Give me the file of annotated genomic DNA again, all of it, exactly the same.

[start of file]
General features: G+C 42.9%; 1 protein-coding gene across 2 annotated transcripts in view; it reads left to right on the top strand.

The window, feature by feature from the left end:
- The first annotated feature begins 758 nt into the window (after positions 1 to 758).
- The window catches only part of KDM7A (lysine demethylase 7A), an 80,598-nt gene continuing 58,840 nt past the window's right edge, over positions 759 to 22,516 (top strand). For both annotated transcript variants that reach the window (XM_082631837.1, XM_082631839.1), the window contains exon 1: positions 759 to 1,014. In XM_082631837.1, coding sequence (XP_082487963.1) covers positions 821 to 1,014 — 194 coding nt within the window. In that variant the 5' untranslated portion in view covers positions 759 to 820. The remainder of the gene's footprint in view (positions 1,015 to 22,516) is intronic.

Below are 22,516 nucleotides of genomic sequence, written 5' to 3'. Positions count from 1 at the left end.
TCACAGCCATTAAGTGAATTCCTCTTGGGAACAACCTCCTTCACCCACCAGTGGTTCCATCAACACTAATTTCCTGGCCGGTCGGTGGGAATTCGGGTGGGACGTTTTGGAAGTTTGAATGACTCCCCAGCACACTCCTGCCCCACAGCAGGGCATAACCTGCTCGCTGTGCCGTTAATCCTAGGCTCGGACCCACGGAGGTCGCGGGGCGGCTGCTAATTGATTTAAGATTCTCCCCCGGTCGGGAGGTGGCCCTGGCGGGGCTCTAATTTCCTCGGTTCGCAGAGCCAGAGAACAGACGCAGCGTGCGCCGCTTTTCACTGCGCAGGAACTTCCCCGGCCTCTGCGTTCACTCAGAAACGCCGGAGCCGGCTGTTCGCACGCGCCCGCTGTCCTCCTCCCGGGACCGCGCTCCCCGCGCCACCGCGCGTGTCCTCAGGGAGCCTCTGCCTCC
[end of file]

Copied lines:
General features: G+C 42.9%; 1 protein-coding gene across 2 annotated transcripts in view; it reads left to right on the top strand.

The window, feature by feature from the left end:
- The first annotated feature begins 758 nt into the window (after positions 1 to 758).
- The window catches only part of KDM7A (lysine demethylase 7A), an 80,598-nt gene continuing 58,840 nt past the window's right edge, over positions 759 to 22,516 (top strand). For both annotated transcript variants that reach the window (XM_082631837.1, XM_082631839.1), the window contains exon 1: positions 759 to 1,014. In XM_082631837.1, coding sequence (XP_082487963.1) covers positions 821 to 1,014 — 194 coding nt within the window. In that variant the 5' untranslated portion in view covers positions 759 to 820. The remainder of the gene's footprint in view (positions 1,015 to 22,516) is intronic.

Below are 22,516 nucleotides of genomic sequence, written 5' to 3'. Positions count from 1 at the left end.
TCACAGCCATTAAGTGAATTCCTCTTGGGAACAACCTCCTTCACCCACCAGTGGTTCCATCAACACTAATTTCCTGGCCGGTCGGTGGGAATTCGGGTGGGACGTTTTGGAAGTTTGAATGACTCCCCAGCACACTCCTGCCCCACAGCAGGGCATAACCTGCTCGCTGTGCCGTTAATCCTAGGCTCGGACCCACGGAGGTCGCGGGGCGGCTGCTAATTGATTTAAGATTCTCCCCCGGTCGGGAGGTGGCCCTGGCGGGGCTCTAATTTCCTCGGTTCGCAGAGCCAGAGAACAGACGCAGCGTGCGCCGCTTTTCACTGCGCAGGAACTTCCCCGGCCTCTGCGTTCACTCAGAAACGCCGGAGCCGGCTGTTCGCACGCGCCCGCTGTCCTCCTCCCGGGACCGCGCTCCCCGCGCCACCGCGCGTGTCCTCAGGGAGCCTCTGCCTCC